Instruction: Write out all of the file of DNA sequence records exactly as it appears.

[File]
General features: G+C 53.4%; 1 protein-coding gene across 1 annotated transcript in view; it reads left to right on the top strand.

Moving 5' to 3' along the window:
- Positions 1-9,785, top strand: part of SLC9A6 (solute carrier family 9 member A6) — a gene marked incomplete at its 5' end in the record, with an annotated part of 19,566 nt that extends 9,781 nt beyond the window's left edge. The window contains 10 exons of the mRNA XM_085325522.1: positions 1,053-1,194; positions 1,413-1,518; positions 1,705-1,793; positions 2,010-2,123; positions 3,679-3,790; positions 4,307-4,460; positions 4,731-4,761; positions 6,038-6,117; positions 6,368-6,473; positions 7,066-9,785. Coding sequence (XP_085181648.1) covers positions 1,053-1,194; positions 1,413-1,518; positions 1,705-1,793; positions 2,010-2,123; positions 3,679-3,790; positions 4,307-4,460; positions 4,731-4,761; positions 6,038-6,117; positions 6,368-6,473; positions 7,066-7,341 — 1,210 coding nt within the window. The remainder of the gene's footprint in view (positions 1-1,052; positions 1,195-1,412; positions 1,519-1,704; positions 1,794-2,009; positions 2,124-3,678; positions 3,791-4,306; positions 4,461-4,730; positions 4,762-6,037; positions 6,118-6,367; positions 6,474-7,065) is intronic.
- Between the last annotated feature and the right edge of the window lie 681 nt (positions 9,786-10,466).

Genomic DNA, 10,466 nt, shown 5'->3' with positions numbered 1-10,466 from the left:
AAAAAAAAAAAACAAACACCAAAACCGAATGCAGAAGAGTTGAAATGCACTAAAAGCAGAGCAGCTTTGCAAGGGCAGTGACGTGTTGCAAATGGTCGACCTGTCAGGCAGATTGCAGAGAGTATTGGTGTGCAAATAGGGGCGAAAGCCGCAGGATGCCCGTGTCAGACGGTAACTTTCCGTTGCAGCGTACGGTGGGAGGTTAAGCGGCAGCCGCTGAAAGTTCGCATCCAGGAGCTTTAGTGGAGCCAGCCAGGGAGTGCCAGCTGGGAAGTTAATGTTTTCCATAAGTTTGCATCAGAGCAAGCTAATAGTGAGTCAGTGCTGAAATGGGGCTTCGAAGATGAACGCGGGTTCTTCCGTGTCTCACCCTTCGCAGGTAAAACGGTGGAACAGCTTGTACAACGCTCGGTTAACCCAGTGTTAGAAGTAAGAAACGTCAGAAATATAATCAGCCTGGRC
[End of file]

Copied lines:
General features: G+C 53.4%; 1 protein-coding gene across 1 annotated transcript in view; it reads left to right on the top strand.

Moving 5' to 3' along the window:
- Positions 1-9,785, top strand: part of SLC9A6 (solute carrier family 9 member A6) — a gene marked incomplete at its 5' end in the record, with an annotated part of 19,566 nt that extends 9,781 nt beyond the window's left edge. The window contains 10 exons of the mRNA XM_085325522.1: positions 1,053-1,194; positions 1,413-1,518; positions 1,705-1,793; positions 2,010-2,123; positions 3,679-3,790; positions 4,307-4,460; positions 4,731-4,761; positions 6,038-6,117; positions 6,368-6,473; positions 7,066-9,785. Coding sequence (XP_085181648.1) covers positions 1,053-1,194; positions 1,413-1,518; positions 1,705-1,793; positions 2,010-2,123; positions 3,679-3,790; positions 4,307-4,460; positions 4,731-4,761; positions 6,038-6,117; positions 6,368-6,473; positions 7,066-7,341 — 1,210 coding nt within the window. The remainder of the gene's footprint in view (positions 1-1,052; positions 1,195-1,412; positions 1,519-1,704; positions 1,794-2,009; positions 2,124-3,678; positions 3,791-4,306; positions 4,461-4,730; positions 4,762-6,037; positions 6,118-6,367; positions 6,474-7,065) is intronic.
- Between the last annotated feature and the right edge of the window lie 681 nt (positions 9,786-10,466).

Genomic DNA, 10,466 nt, shown 5'->3' with positions numbered 1-10,466 from the left:
AAAAAAAAAAAACAAACACCAAAACCGAATGCAGAAGAGTTGAAATGCACTAAAAGCAGAGCAGCTTTGCAAGGGCAGTGACGTGTTGCAAATGGTCGACCTGTCAGGCAGATTGCAGAGAGTATTGGTGTGCAAATAGGGGCGAAAGCCGCAGGATGCCCGTGTCAGACGGTAACTTTCCGTTGCAGCGTACGGTGGGAGGTTAAGCGGCAGCCGCTGAAAGTTCGCATCCAGGAGCTTTAGTGGAGCCAGCCAGGGAGTGCCAGCTGGGAAGTTAATGTTTTCCATAAGTTTGCATCAGAGCAAGCTAATAGTGAGTCAGTGCTGAAATGGGGCTTCGAAGATGAACGCGGGTTCTTCCGTGTCTCACCCTTCGCAGGTAAAACGGTGGAACAGCTTGTACAACGCTCGGTTAACCCAGTGTTAGAAGTAAGAAACGTCAGAAATATAATCAGCCTGGRC